Effect of antihypertensive treatment on renal function in primary (essential) hypertension
- Johannes FE Mann, MD
Johannes FE Mann, MD
- Professor of Medicine
- Friedrich Alexander University of Erlangen
- Karl F Hilgers, MD
Karl F Hilgers, MD
- Professor of Medicine and Hypertension Research
- University of Erlangen-Nuremberg
- Section Editors
- George L Bakris, MD
George L Bakris, MD
- Editor-in-Chief — Nephrology
- Section Editor — Hypertension
- Professor of Medicine
- The University of Chicago
- Norman M Kaplan, MD
Norman M Kaplan, MD
- Section Editor — Hypertension
- Clinical Professor of Internal Medicine
- University of Texas Southwestern Medical Center
Renal function may deteriorate because of uncontrolled hypertension. Even minimal elevations in blood pressure (BP), still below the 140/90 mmHg level used to define hypertension, are associated with increased renal arteriosclerosis in autopsies . Since adequate control of hypertension may slow the rate of renal dysfunction , the effects of antihypertensive therapy on renal function need to be carefully considered.
Antihypertensive therapy has both acute and chronic effects on renal function in patients with primary hypertension (formerly called "essential" hypertension). In early disease, for example, renal function is usually normal; in this setting, lowering the BP induces little change in glomerular filtration rate (GFR) . In comparison, some patients have early renal vasoconstriction leading to a fall in GFR below 80 mL/min. Reversal of the vasoconstriction with an angiotensin-converting enzyme (ACE) inhibitor or calcium channel blocker can raise the GFR by 20 to 30 mL/min in these patients . (See "Renal effects of ACE inhibitors in hypertension".) Blacks may have an initial decrease in GFR compared with an increase in whites .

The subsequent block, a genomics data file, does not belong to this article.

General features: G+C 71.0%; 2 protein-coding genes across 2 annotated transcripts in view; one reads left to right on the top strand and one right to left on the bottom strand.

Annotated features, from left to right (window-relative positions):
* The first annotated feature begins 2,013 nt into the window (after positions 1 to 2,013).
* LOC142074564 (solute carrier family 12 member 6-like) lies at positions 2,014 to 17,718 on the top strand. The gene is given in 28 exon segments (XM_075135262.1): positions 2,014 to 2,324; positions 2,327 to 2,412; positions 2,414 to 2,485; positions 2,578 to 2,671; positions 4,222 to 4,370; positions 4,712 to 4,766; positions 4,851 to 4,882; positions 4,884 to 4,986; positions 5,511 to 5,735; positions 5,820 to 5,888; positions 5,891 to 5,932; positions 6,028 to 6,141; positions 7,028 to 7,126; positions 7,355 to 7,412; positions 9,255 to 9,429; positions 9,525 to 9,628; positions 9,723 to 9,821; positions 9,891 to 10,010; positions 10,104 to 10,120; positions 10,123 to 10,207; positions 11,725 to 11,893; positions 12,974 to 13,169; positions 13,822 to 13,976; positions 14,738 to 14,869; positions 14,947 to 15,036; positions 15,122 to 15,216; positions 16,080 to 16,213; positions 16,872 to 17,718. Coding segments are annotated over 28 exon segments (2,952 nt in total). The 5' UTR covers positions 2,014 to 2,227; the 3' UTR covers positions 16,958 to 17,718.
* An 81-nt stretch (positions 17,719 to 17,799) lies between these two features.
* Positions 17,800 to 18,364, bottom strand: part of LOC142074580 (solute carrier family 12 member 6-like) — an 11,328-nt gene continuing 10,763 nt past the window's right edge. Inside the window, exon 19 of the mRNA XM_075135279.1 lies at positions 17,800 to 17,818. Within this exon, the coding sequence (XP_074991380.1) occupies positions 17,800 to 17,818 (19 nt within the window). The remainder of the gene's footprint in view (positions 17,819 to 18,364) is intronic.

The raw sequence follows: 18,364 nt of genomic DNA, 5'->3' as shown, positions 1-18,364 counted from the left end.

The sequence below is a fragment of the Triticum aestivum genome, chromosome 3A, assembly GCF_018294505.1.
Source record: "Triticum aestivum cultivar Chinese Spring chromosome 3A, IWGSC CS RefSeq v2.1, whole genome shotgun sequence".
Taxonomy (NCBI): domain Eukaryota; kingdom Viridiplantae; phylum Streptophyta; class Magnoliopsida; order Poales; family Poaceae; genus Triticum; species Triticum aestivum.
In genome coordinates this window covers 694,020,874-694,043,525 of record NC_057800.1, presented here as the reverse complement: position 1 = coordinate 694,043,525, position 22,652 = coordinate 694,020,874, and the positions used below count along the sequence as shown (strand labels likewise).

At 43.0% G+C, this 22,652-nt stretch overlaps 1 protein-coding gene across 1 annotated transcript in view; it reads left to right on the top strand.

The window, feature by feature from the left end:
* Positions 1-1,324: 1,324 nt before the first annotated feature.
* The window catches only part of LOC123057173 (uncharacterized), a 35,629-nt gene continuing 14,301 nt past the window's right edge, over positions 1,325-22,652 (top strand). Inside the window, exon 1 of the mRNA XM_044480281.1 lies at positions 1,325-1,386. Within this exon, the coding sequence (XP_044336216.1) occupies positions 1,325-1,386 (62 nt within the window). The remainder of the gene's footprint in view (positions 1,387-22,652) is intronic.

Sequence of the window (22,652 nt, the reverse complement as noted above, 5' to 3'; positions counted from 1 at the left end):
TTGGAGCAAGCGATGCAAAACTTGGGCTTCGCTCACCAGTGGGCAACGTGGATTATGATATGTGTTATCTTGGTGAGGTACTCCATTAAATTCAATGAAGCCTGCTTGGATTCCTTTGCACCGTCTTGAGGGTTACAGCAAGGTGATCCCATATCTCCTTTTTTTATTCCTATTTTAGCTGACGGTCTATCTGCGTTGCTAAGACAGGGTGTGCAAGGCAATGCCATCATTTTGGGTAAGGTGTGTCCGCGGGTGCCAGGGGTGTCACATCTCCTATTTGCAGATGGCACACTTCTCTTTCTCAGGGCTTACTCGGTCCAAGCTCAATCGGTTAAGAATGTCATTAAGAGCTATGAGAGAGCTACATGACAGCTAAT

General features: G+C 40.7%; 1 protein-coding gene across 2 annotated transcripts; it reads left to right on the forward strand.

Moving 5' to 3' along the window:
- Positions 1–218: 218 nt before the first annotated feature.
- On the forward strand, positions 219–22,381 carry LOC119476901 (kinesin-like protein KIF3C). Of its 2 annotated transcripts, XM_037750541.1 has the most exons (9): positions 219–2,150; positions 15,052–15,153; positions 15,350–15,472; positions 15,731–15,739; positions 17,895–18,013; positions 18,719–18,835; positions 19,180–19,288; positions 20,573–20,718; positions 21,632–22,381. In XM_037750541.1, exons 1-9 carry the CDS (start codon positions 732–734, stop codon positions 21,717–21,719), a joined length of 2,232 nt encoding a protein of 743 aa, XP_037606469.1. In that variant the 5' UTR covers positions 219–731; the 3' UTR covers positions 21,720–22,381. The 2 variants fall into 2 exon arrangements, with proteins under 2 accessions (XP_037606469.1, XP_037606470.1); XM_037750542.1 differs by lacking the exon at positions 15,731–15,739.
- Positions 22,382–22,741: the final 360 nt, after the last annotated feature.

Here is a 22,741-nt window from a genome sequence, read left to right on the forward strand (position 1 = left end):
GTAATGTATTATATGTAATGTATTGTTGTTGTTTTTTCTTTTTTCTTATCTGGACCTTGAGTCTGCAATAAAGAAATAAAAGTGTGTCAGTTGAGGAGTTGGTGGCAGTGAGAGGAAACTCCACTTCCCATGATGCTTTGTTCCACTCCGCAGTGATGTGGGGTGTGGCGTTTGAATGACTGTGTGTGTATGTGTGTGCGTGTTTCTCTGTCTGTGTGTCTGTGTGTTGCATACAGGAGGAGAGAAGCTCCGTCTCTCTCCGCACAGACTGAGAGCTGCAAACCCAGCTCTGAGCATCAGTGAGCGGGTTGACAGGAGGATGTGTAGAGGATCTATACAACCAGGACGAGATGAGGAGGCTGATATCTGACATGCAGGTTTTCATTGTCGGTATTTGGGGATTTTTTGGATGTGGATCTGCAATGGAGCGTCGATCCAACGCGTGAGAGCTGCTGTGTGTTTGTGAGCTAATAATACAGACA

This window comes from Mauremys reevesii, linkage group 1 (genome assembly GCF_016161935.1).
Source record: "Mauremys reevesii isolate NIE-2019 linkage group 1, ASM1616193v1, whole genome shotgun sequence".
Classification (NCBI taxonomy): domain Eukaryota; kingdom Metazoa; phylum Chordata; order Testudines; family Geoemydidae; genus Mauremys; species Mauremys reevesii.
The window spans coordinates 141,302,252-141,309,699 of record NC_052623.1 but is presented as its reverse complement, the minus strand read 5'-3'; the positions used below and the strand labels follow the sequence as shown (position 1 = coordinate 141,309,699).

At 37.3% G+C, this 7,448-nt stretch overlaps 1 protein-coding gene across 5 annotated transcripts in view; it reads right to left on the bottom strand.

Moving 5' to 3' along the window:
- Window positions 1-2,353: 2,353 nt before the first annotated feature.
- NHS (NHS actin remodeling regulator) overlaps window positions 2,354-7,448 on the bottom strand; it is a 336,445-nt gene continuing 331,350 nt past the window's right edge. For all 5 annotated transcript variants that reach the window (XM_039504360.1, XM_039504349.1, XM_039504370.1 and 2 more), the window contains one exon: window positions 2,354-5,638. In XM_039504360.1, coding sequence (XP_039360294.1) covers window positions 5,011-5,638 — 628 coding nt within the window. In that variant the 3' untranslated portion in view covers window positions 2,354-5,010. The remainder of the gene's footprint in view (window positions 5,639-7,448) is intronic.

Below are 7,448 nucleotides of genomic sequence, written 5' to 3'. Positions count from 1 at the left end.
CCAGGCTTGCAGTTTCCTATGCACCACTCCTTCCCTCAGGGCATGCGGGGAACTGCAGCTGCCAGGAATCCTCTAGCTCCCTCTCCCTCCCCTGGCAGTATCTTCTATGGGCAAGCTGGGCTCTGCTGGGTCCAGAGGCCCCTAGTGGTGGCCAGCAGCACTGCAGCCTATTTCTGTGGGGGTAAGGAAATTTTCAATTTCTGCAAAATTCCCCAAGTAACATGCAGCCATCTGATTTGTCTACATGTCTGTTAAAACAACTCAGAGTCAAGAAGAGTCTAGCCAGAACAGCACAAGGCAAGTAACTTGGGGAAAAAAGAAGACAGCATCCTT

This topic reviews the chronic and acute effects of antihypertensive therapy in patients with primary hypertension. Goal blood pressure and the choice of antihypertensive agent are discussed in separate topics. (See "What is goal blood pressure in the treatment of hypertension?" and "Antihypertensive therapy and progression of nondiabetic chronic kidney disease in adults" and "Treatment of hypertension in patients with diabetes mellitus".)
Patients with prolonged uncontrolled hypertension are at increased risk of developing chronic renal failure . The risk of this complication is much greater in blacks and in patients with moderate and severe hypertension (figure 1). (See "Hypertensive complications in blacks".)
It must be emphasized, however, that the percentage of patients with mild hypertension who develop end-stage renal disease (ESRD) is relatively small, being less than 1 percent after 16 years in the MRFIT trial . (See "Clinical features, diagnosis, and treatment of hypertensive nephrosclerosis", section on 'Incidence of renal failure'.)
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